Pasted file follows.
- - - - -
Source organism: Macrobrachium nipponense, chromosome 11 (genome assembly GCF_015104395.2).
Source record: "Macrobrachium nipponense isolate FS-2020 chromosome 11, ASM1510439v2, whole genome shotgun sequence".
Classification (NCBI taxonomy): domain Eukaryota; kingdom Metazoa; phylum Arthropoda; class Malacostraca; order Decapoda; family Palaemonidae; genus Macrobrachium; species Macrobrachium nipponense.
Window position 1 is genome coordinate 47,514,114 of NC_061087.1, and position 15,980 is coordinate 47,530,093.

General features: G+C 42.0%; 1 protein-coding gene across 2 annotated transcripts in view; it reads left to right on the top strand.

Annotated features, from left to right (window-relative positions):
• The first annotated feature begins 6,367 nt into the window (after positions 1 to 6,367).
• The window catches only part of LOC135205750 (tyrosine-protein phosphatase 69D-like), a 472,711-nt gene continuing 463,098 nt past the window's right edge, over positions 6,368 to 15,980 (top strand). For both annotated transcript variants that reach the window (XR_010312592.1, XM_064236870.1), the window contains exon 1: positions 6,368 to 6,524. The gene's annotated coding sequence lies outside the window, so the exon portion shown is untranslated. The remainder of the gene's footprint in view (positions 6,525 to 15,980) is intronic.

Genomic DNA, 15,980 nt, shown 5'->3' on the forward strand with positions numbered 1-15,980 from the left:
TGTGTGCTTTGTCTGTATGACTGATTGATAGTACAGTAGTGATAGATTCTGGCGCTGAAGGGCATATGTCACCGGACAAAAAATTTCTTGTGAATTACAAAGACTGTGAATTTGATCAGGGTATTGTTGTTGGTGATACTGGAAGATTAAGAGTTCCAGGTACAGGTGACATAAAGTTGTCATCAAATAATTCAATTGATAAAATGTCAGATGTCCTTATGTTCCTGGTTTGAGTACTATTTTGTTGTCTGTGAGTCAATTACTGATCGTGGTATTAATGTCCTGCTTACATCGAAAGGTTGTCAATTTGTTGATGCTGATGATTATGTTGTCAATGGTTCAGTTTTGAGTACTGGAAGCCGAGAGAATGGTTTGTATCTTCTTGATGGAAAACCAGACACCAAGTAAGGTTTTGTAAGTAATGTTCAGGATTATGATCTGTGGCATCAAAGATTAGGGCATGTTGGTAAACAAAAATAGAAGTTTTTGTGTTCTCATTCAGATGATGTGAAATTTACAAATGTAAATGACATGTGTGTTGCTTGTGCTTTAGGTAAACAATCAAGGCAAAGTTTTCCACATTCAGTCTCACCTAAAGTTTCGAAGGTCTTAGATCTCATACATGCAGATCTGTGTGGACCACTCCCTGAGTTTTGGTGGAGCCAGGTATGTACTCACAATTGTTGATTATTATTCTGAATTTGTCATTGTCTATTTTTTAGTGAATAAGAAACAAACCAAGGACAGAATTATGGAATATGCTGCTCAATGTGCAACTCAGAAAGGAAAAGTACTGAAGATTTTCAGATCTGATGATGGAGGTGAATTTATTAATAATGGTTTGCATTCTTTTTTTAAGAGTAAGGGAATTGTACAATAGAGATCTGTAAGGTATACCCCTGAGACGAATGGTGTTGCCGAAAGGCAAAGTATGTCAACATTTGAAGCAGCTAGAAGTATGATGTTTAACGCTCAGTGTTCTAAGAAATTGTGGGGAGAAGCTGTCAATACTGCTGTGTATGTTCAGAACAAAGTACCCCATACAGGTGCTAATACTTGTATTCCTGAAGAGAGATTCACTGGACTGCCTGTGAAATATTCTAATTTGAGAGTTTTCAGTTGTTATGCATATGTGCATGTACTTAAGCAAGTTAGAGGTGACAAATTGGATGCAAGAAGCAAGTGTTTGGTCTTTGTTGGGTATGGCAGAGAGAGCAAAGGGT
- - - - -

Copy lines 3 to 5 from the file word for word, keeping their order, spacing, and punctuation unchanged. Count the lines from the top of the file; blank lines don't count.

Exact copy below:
Classification (NCBI taxonomy): domain Eukaryota; kingdom Metazoa; phylum Arthropoda; class Malacostraca; order Decapoda; family Palaemonidae; genus Macrobrachium; species Macrobrachium nipponense.
Window position 1 is genome coordinate 47,514,114 of NC_061087.1, and position 15,980 is coordinate 47,530,093.

General features: G+C 42.0%; 1 protein-coding gene across 2 annotated transcripts in view; it reads left to right on the top strand.